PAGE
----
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OSA News Releases

Welcome to the OSA News Releases page. This page contains news from The Optical Society, including research highlights from OSA's journals, conference news, award announcements and more. Sort releases by category below to see all the news releases in a particular area.

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The Optical Society (OSA) today announced the launch of several enhancements to its digital library, Optics InfoBase. Central to the new services that have launched is the reinvention of its journal article interface. With this new interface, users can more easily access and browse each article’s full-text, article-level metrics, interactive and embedded equations, and more than 200,000 images via the new Optics ImageBank product. Additionally, today’s initial launch allows OSA the opportunity to make functional adjustments to all of these innovative offerings based on user feedback. The goal is to refine each new offering over the next six months.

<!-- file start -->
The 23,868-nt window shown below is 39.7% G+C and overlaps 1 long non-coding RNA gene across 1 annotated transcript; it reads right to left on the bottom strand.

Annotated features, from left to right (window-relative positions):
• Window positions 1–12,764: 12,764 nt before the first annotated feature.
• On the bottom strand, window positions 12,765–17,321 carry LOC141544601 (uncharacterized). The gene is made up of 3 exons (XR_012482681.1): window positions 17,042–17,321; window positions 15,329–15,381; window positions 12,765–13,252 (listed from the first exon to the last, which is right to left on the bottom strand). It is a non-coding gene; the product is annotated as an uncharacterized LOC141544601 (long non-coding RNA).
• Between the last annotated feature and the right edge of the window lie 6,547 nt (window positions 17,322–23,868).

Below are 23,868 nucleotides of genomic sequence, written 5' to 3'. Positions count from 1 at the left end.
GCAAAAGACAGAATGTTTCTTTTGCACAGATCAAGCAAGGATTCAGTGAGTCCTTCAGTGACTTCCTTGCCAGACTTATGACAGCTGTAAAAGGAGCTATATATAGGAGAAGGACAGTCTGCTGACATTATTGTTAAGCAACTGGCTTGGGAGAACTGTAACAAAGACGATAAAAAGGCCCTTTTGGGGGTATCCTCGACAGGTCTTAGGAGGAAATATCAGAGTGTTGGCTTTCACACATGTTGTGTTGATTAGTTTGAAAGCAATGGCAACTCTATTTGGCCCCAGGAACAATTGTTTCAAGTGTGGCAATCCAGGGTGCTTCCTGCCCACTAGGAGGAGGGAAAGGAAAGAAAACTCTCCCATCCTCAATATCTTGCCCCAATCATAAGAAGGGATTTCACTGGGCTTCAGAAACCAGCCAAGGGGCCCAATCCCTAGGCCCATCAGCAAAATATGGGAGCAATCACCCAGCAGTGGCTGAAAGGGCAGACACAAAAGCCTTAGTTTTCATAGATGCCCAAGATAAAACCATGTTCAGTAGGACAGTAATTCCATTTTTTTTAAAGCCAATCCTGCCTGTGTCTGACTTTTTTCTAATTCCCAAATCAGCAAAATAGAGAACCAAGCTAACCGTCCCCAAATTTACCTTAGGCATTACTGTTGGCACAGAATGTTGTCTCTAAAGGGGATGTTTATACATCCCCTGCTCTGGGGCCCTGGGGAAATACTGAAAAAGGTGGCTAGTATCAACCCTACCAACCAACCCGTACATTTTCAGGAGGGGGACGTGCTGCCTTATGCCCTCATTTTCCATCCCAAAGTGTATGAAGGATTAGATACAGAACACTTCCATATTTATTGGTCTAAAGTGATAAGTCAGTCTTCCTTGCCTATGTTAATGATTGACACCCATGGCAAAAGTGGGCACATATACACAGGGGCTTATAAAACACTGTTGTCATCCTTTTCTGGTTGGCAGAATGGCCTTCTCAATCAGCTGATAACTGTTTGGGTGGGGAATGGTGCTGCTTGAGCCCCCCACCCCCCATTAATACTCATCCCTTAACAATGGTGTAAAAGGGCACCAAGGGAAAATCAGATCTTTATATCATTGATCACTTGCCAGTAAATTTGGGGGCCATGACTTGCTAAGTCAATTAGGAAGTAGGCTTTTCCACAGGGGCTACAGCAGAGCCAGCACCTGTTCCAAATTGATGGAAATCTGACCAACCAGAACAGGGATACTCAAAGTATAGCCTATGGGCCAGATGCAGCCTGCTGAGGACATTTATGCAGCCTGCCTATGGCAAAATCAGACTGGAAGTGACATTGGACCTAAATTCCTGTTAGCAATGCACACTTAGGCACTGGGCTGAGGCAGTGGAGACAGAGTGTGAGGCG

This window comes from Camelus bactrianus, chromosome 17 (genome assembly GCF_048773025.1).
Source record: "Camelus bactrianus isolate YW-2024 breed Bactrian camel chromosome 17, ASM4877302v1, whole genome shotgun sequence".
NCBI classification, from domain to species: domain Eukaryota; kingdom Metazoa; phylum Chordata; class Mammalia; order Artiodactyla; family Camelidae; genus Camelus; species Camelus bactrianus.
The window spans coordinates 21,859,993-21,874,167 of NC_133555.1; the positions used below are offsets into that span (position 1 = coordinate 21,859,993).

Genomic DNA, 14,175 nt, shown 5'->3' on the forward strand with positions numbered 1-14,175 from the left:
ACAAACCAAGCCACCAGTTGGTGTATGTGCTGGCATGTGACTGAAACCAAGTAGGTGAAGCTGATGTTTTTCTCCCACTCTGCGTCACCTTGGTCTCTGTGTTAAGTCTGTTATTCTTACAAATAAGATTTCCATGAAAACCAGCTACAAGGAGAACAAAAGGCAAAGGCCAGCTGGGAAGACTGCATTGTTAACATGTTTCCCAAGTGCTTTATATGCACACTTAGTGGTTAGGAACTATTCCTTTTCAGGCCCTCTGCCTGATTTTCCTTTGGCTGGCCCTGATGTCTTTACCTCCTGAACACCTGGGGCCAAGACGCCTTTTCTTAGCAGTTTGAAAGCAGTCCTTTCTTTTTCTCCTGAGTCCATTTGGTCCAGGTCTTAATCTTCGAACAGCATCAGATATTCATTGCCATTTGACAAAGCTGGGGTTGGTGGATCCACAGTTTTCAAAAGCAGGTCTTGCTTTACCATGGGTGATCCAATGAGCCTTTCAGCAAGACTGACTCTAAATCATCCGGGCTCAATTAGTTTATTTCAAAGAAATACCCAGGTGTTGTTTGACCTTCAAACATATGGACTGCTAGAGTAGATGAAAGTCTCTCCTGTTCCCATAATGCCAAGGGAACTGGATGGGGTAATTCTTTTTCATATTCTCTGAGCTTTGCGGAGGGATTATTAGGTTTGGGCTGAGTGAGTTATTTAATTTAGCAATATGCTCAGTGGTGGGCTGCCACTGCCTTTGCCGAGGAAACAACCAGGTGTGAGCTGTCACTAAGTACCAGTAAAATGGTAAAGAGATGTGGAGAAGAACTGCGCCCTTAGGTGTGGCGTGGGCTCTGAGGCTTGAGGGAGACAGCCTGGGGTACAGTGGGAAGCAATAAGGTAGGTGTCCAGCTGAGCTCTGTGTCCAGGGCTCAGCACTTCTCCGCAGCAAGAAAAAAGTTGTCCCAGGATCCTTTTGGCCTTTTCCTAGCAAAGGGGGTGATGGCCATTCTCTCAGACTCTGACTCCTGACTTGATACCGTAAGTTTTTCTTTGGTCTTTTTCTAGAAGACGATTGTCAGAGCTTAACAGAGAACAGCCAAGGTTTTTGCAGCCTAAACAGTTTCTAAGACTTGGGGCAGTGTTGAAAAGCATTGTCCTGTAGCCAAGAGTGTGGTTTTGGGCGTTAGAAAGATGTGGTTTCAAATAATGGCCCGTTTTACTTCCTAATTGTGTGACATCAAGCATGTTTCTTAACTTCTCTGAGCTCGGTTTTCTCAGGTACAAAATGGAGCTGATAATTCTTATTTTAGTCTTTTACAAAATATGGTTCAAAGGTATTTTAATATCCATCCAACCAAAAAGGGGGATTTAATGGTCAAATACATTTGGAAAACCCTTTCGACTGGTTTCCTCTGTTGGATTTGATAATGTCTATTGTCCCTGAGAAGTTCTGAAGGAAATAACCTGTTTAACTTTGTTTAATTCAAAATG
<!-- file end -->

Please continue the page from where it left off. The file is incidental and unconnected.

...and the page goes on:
X-ray mammography is an important diagnostic tool in the fight against breast cancer, but it has certain drawbacks that limit its effectiveness. For example, it can give in false positive and negative results; it also exposes women to low doses of ionizing radiation, which – while accepted as safe – still carry some risk.

CLEO: 2012, the Conference on Lasers and Electro Optics, brings together the world’s foremost scientists and engineers working in the field of laser science. From May 6 – 11 in San Jose, more than 1,800 technical presentations, with content stemming from fundamental laser science to photonic applications and products will be presented in fields such as ultrafast lasers, energy-efficient optics, quantum electronics, biotechnology and more.

Different types of compact, low-power portable sensors under development by three independent research groups may soon yield unprecedented capabilities to monitor ozone, greenhouse gases, and air pollutants. The three teams will each present their work at the Conference on Lasers and Electro-Optics (CLEO: 2012), to be held May 6-11, in San Jose, Calif.

Atomic clocks based on the oscillations of a cesium atom keep amazingly steady time and also define the precise length of a second. But cesium clocks are no longer the most accurate. That title has been transferred to an optical clock housed at the U.S. National Institute of Standards and Technology (NIST) in Boulder, Colo. that can keep time to within 1 second in 3.7 billion years.

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